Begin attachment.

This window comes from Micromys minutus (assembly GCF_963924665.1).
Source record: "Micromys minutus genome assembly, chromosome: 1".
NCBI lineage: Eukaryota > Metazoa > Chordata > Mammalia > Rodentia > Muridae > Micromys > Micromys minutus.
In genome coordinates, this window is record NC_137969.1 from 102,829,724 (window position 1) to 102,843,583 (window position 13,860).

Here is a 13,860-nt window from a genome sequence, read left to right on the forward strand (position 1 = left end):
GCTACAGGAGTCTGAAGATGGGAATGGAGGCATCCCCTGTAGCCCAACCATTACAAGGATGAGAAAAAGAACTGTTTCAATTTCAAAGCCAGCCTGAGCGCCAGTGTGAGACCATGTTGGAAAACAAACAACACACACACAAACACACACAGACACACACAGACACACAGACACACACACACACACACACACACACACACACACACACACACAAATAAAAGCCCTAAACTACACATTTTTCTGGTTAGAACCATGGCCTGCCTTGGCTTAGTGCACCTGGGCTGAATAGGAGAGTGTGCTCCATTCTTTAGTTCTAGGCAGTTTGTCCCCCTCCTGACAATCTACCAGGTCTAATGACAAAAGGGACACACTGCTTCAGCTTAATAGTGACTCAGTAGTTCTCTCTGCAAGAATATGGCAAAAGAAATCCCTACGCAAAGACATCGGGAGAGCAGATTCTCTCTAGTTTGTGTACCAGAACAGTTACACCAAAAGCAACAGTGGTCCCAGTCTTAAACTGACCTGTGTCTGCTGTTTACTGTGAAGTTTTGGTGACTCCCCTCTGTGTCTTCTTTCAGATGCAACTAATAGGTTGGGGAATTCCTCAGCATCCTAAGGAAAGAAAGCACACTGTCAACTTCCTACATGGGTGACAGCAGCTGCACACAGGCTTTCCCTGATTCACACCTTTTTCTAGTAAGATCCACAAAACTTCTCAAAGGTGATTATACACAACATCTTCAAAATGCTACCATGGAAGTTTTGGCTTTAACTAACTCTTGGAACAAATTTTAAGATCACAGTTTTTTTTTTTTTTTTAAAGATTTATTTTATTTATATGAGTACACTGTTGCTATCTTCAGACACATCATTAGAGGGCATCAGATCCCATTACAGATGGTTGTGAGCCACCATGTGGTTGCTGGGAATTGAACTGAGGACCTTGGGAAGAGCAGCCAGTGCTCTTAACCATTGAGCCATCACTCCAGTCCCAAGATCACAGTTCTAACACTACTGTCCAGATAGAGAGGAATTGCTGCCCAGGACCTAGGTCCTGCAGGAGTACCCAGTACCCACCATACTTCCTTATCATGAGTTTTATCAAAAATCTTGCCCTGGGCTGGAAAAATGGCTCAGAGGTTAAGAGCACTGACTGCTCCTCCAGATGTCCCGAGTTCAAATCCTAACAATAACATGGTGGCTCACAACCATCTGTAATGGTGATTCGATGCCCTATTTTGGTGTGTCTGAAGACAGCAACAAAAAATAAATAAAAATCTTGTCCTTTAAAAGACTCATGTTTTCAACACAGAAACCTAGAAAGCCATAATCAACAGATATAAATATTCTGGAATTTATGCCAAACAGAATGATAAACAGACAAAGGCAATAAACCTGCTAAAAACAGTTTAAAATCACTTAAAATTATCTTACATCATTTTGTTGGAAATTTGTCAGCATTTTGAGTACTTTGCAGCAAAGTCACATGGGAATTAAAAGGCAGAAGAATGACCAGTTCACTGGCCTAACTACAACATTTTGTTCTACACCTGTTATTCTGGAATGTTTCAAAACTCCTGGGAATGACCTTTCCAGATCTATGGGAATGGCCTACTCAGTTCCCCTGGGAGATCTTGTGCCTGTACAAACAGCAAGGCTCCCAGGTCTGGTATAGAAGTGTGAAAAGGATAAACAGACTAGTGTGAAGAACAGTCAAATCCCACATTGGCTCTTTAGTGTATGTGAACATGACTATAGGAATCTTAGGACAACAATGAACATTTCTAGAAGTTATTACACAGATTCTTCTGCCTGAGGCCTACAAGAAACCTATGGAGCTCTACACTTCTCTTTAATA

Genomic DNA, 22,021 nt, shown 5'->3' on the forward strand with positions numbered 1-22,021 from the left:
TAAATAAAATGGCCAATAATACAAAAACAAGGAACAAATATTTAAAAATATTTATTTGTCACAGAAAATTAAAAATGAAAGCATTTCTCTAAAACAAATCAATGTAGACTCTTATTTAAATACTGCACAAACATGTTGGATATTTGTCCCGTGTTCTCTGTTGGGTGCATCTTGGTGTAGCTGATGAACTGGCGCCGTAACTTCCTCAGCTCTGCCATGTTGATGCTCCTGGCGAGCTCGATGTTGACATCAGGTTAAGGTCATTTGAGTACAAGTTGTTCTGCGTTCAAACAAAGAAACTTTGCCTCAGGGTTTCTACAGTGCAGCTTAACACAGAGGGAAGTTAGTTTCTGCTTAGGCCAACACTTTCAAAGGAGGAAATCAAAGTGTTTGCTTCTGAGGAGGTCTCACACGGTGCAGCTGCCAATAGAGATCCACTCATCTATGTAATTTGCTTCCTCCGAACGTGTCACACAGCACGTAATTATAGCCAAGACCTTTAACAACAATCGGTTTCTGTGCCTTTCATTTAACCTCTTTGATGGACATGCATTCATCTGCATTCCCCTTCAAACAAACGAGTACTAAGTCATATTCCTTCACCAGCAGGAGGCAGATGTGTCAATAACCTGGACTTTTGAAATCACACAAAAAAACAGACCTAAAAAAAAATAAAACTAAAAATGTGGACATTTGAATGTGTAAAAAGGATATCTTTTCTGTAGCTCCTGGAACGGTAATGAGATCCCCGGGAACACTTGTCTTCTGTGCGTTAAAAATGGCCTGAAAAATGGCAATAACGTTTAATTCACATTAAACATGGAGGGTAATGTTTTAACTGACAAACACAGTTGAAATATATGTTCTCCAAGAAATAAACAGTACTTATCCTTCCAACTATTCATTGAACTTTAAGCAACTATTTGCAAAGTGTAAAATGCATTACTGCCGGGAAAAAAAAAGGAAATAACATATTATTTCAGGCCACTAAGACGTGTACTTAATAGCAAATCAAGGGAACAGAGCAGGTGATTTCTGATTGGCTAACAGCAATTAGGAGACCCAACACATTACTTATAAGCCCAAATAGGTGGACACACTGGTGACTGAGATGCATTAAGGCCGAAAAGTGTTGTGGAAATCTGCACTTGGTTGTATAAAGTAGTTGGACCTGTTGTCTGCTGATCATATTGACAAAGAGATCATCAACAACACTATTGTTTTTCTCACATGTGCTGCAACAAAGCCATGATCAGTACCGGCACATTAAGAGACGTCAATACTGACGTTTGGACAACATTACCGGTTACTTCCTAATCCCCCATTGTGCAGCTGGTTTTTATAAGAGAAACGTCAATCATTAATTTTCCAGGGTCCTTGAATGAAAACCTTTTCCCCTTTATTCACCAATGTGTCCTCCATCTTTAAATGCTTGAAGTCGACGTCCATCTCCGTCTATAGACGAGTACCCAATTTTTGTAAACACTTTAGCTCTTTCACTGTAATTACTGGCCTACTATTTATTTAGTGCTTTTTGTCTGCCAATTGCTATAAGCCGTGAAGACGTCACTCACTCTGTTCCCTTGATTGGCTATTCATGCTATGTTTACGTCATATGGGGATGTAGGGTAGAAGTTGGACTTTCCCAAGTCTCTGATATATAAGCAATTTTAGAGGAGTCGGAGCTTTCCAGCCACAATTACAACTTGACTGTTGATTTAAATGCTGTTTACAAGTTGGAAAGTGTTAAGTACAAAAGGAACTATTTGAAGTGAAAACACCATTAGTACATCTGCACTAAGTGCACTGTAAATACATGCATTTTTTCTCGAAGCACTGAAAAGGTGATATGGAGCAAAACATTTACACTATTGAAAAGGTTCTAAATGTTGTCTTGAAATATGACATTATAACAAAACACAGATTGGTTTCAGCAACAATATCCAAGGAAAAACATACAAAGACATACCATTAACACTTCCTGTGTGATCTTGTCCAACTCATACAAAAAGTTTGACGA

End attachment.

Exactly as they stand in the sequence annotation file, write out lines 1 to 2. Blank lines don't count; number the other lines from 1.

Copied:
This window comes from Micromys minutus (assembly GCF_963924665.1).
Source record: "Micromys minutus genome assembly, chromosome: 1".